Written By Psychic Zero on Friday, October 17, 2014 | 11:52 AM
Dear Lifehacker, I've read your complete guide to getting started with Linux, but I'm still a little nervous. You talk a lot about the advantages of Linux, but what about the disadvantages? I'm worried about not having the right apps, or having to constantly fix things that are breaking. Am I worrying for nothing, or are there real concerns?
Just like any operating system, Linux has its pros and cons. You've heard the pros before: It's free, it's super customizable, and it helps you learn a lot more about how your computer works. There are also a ton of distros, which means you can find the perfect one for you. While some have gotten a lot easier to use in the past few years, none are foolproof. I used Linux as my primary OS on and off for a year or so, and here are some of the things I found (and why I eventually switched back to Windows).
Linux Has Some Great Apps, but Is Missing Quite a Few
Linux's app situation is interesting. If you're worried about not having a good image editing program, photo library, or music player, you might be surprised—Linux has some pretty great offerings (just check out our Linux App Directory if you don't believe me). Apps like digiKamcompete with professional-level apps on other operating systems, and you have a lot of choices in some categories.
However, if you use services like Evernote, Wunderlist, or Spotify, you're going to have a little more trouble. Wunderlist and Spotify do have Linux versions available, but they're often a step or two behind their Windows and Mac bretheren. Evernote has no official Linux client, and the third-party client Everpad isn't really very good. If you can rely on webapps for most of your services or are willing to switch to a Linux-native app, you'll be golden—but if you really like how Evernote works, you're going to be really frustrated and disappointed with Linux's offerings.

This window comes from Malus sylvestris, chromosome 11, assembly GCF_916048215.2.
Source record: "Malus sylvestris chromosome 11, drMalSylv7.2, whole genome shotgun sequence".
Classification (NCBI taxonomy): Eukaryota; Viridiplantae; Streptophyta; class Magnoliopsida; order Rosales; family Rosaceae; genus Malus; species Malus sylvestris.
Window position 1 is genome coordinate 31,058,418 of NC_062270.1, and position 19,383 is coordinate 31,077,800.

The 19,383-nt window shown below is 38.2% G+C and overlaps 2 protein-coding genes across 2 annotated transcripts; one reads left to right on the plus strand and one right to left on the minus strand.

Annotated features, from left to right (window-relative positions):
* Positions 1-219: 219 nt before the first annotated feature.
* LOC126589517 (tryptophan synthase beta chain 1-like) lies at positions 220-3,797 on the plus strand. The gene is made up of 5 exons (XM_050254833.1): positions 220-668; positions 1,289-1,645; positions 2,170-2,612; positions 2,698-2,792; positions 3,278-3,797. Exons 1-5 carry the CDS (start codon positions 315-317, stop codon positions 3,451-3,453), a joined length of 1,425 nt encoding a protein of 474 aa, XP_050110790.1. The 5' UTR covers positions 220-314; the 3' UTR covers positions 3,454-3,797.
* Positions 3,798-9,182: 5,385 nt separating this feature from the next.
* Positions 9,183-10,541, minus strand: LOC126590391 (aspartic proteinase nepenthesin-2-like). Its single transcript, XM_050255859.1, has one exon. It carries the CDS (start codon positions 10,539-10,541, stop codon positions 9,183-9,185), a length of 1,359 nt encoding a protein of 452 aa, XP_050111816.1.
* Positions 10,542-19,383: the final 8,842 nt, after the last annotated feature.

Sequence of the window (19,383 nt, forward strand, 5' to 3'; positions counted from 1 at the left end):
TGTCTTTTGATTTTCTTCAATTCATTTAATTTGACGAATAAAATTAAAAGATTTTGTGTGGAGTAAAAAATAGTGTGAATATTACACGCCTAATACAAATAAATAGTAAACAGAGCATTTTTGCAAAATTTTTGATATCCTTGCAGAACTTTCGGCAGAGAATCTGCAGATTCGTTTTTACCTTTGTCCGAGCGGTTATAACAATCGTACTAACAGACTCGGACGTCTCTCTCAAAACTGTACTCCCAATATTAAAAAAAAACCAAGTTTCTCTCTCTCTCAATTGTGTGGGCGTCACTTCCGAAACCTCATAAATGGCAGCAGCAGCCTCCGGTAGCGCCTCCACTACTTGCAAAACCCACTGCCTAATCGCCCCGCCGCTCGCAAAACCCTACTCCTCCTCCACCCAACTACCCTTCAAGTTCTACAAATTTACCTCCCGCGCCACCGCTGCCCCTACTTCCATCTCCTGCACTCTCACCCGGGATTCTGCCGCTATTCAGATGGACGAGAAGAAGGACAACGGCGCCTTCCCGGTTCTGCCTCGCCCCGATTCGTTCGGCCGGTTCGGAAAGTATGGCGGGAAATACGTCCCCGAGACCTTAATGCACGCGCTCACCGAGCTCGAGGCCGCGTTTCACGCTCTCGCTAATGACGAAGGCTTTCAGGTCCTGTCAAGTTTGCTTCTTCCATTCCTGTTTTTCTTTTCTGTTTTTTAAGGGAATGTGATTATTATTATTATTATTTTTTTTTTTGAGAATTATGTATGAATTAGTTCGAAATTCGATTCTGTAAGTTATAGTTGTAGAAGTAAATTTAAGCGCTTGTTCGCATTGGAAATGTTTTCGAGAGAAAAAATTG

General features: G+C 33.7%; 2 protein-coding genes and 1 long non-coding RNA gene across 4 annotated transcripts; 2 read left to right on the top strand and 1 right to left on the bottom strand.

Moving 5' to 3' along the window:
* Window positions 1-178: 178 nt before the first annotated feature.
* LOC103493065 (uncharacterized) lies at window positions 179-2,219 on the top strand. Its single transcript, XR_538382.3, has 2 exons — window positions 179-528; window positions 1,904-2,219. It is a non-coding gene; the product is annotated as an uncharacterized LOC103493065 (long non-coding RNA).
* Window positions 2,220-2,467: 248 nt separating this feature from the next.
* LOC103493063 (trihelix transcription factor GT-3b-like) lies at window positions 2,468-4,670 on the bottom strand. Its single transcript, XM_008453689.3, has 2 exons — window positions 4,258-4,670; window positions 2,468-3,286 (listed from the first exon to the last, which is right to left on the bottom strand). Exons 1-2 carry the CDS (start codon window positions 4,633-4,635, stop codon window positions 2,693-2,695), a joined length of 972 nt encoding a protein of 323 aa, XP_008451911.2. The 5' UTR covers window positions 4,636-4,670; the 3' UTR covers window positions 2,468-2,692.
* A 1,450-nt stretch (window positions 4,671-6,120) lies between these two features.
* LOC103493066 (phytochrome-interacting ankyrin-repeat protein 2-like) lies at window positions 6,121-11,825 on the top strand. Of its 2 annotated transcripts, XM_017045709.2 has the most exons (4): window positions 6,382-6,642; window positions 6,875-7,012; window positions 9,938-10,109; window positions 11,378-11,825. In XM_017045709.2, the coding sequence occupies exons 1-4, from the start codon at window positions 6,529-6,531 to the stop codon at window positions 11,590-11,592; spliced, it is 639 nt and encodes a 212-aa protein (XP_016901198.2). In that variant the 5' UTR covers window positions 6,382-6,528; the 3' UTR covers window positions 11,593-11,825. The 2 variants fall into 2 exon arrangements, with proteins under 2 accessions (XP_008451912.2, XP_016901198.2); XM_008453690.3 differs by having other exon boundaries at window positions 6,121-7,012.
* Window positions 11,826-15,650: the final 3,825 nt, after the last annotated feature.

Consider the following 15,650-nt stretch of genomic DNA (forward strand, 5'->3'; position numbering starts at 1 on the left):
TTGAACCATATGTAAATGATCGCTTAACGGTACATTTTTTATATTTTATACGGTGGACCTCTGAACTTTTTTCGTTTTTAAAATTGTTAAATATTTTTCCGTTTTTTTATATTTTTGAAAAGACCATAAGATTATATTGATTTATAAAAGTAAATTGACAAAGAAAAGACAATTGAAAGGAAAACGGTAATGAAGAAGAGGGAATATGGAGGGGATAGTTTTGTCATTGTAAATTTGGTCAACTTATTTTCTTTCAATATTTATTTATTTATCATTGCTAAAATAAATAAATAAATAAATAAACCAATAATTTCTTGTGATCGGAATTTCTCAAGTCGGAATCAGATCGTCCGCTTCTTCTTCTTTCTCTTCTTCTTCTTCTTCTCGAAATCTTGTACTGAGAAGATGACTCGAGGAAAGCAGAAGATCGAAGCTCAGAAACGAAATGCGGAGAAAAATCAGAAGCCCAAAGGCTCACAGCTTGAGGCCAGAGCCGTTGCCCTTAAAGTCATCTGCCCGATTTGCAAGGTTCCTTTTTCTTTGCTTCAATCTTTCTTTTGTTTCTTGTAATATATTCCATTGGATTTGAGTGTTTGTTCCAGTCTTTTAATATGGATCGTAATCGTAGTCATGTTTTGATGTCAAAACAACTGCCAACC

Linux Can Take a Lot of Initial Setup, Especially for Certain Hardware
Installing Linux is pretty easy these days, but getting everything "set up" the way you like it can take a little more work, depending on your hardware, your distro, and your preferences. For example, I have a five button mouse, but by default, only the left- and right-click buttons work out of the box. For the rest, I have to install a command line program, edit a config file to map the buttons to a function that I want, and set that program to run on startup—and all that takes a little trial and error to get working properly. On Windows, it comes with software that helps me do all this in a few minutes. I've experienced similar things with video drivers, laptop touchpads, secondary hard drives, and other specialized needs that don't work out of the box.
Again, a lot of this depends on your hardware and preferences—some people may be good to go on day one, but others may spend a week just getting things working the way they want them. And the pickier you are, the more trouble you're going to have. Linux may have more customization options than other operating systems, but they aren't always easy.
Linux Is Less Polished Than More Professional, Established Operating Systems
Even the most well put-together distros have some bugs and annoyances, and in my experience, they were far more numerous than Windows or OS X. Some are fixable by the user, but will add up to even more time just "getting things working." Heck, in my 30 days of using Linux Mint earlier this year, I experienced these known and documented annoyances:
Again, some of these are fixable, and some are bugs that may have already gotten fixed down the line—but for a distro that is supposed to be polished and beginner-friendly, it certainly caused a lot of headaches for me.
None of this is to say Linux is bad or that you shouldn't try it. As we've said many times, Linux has a lot of advantages—you may just need to put in a little extra work to get things up and running properly. Which apps, bugs, and frustrations you run into depend completely on your specific setup, and some may be much better off than others. But after a year or so of Linux use and multiple distros, this has been my experience.
In the end, Linux is great for a lot of things, even if you don't use it as your main OS. It's perfect for setting up a home theater PC without buying Windows, or reviving a super old machine. But if you want to really dig deeply and use it as your main operating system, just know that things are going to be a little different than Windows or OS X. For some, it's well worth the effort, but others may find that it's too much work for little payoff. The only way you can know is to try it out for yourself.